Mojo - August 2007

Never Mind. U.S. Forces Release 8 Iranians Seized in Baghdad

| Wed Aug. 29, 2007 12:04 PM EDT

Acknowledging a mistake, U.S. forces have released eight Iranians, including two diplomats, seized at the Baghdad Sheraton Ishtar hotel yesterday. The Iranians from the Ministry of Electricity had been working at the invitation of the Iraqi authorities.

"Iraqi Foreign Minister Hosyhar Zebari told the British Broadcasting Corp. the Iranians were released after Iraqi officials intervened and told the Americans they were part of an official delegation on a legal visit to discuss electricity cooperation," the AP reports.

The seizure came hours after President Bush delivered a speech to the American Legion convention in Reno, Nevada in which he had threatened to confront Iranian operatives in Iraq.

"I have authorized our military commanders in Iraq to confront Tehran's murderous activities," Bush was cited. "The Iranian regime must halt these actions."

An Iraqi advisor to U.S. Iraq commander General David Petraeus, Saadi Othman, insisted there was no connection between the two events. "Othman ... told British Broadcasting Corp. television that the detentions were 'regrettable' and had 'nothing to do' with President Bush's remarks on Tuesday," the AP reports.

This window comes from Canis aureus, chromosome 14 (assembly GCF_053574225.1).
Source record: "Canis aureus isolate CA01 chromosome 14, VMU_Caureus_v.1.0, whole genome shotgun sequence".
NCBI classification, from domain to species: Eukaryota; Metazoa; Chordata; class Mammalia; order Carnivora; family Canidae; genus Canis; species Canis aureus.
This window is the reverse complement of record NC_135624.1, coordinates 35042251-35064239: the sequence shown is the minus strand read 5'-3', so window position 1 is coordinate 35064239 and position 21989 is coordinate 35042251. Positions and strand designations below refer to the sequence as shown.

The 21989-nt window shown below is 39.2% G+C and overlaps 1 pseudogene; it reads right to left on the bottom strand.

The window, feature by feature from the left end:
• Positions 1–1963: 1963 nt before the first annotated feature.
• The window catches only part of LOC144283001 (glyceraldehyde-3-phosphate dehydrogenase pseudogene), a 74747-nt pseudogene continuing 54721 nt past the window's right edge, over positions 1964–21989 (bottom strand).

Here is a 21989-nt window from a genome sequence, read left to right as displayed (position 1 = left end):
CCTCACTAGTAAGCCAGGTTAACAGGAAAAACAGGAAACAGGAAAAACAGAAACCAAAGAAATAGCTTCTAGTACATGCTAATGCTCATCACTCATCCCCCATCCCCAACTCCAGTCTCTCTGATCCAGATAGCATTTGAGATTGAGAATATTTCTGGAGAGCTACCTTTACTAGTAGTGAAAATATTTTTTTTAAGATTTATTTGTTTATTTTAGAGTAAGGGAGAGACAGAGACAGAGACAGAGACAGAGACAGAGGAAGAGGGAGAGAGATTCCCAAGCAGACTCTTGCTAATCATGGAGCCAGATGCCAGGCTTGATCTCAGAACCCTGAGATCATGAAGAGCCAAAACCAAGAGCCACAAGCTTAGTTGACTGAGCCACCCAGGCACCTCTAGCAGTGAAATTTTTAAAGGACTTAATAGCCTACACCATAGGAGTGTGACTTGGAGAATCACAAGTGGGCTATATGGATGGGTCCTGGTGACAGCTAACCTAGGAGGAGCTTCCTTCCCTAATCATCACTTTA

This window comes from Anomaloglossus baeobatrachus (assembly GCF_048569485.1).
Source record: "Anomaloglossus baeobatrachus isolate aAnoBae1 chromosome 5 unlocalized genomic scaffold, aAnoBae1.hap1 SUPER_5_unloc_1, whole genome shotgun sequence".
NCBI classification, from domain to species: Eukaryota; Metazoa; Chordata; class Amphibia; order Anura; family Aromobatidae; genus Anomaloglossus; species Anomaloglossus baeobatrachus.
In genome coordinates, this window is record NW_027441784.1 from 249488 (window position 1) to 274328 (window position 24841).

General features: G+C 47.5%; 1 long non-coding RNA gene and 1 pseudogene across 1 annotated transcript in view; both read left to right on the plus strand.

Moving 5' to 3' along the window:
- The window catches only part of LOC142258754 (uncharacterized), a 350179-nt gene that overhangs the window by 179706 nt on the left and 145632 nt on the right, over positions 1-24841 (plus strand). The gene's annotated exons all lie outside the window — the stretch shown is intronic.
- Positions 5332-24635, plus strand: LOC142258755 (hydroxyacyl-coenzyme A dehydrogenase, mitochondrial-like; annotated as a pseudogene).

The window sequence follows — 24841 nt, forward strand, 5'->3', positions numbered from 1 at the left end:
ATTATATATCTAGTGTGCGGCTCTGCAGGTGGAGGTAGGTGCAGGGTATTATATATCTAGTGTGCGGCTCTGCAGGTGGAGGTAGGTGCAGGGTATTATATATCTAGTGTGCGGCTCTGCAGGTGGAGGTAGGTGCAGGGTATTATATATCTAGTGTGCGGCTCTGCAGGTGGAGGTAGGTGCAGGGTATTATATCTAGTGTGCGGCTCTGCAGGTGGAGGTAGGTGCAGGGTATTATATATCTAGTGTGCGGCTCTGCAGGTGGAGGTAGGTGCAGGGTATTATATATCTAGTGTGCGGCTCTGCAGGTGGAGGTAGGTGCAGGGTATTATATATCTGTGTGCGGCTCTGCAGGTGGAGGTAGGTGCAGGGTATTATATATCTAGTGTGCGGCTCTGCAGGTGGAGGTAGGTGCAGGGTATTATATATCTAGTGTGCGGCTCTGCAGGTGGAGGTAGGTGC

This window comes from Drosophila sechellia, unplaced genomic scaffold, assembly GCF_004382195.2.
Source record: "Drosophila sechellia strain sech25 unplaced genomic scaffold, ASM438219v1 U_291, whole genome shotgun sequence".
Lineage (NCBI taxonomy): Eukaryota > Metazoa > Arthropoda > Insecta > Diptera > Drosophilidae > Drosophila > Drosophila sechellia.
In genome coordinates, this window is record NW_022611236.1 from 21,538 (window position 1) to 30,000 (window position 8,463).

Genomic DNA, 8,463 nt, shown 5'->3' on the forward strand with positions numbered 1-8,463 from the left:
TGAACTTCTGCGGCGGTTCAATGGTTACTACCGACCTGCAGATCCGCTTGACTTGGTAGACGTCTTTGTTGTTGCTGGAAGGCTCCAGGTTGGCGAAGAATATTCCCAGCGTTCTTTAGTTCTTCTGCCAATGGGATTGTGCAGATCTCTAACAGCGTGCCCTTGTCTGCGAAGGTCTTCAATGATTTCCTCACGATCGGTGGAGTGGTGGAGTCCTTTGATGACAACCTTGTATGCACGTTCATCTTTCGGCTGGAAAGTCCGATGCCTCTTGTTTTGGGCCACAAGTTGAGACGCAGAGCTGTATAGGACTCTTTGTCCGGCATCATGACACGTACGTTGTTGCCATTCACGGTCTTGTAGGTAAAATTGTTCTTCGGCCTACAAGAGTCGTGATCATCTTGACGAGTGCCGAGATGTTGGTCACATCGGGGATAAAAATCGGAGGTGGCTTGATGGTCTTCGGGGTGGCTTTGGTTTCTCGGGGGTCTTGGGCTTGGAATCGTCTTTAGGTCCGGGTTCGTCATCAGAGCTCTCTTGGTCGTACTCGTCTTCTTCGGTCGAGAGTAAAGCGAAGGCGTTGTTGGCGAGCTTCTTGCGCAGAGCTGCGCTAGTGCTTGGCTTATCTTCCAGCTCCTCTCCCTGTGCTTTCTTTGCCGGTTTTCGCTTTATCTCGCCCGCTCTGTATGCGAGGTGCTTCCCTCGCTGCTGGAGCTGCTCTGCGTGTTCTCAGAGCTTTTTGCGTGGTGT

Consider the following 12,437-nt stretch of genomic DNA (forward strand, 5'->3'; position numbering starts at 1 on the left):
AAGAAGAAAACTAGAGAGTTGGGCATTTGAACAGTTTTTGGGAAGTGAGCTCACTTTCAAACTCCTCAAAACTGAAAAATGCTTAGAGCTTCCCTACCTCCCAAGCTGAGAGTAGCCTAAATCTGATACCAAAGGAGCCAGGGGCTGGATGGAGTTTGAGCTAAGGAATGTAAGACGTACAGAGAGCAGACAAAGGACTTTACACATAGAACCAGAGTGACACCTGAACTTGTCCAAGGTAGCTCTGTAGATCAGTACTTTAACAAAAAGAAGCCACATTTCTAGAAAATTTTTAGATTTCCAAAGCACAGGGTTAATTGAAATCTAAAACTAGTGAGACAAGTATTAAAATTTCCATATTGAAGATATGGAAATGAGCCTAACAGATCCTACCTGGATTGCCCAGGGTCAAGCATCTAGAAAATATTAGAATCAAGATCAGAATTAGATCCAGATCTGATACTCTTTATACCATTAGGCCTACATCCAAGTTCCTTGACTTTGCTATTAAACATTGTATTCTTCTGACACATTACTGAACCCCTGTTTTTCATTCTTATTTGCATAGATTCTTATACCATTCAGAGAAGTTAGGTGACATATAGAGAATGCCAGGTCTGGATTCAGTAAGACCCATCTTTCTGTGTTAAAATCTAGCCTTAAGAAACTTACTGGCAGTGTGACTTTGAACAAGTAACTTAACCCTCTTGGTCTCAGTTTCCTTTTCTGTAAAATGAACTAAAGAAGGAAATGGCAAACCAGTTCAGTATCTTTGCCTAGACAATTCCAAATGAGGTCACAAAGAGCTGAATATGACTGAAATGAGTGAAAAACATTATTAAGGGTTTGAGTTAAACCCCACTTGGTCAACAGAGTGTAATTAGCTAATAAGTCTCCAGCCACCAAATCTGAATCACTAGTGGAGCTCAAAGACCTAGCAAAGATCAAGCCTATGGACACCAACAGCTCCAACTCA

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Escalation Forever! Newest War Funding Request from Bush Puts War Cost at $3B/Week

| Wed Aug. 29, 2007 11:21 AM EDT

Ugh.

President Bush plans to ask Congress next month for up to $50 billion in additional funding for the war in Iraq, a White House official said yesterday, a move that appears to reflect increasing administration confidence that it can fend off congressional calls for a rapid drawdown of U.S. forces.
The request -- which would come on top of about $460 billion in the fiscal 2008 defense budget and $147 billion in a pending supplemental bill to fund the wars in Afghanistan and Iraq -- is expected to be announced after congressional hearings scheduled for mid-September featuring the two top U.S. officials in Iraq. Army Gen. David H. Petraeus and Ambassador Ryan C. Crocker will assess the state of the war and the effect of the new strategy the U.S. military has pursued this year.

Actually, Petraeus and Crocker won't be assessing anything. As the White House plans make clear, it is a foregone conclusion that Petraeus and Crocker will present only good news. So the White House will write (or has already written) the September report, then the White House will send Petraeus and Crocker out to publicize the report, then the White House will use the report it wrote to justify increased war spending. Fantastic. Escalation forever!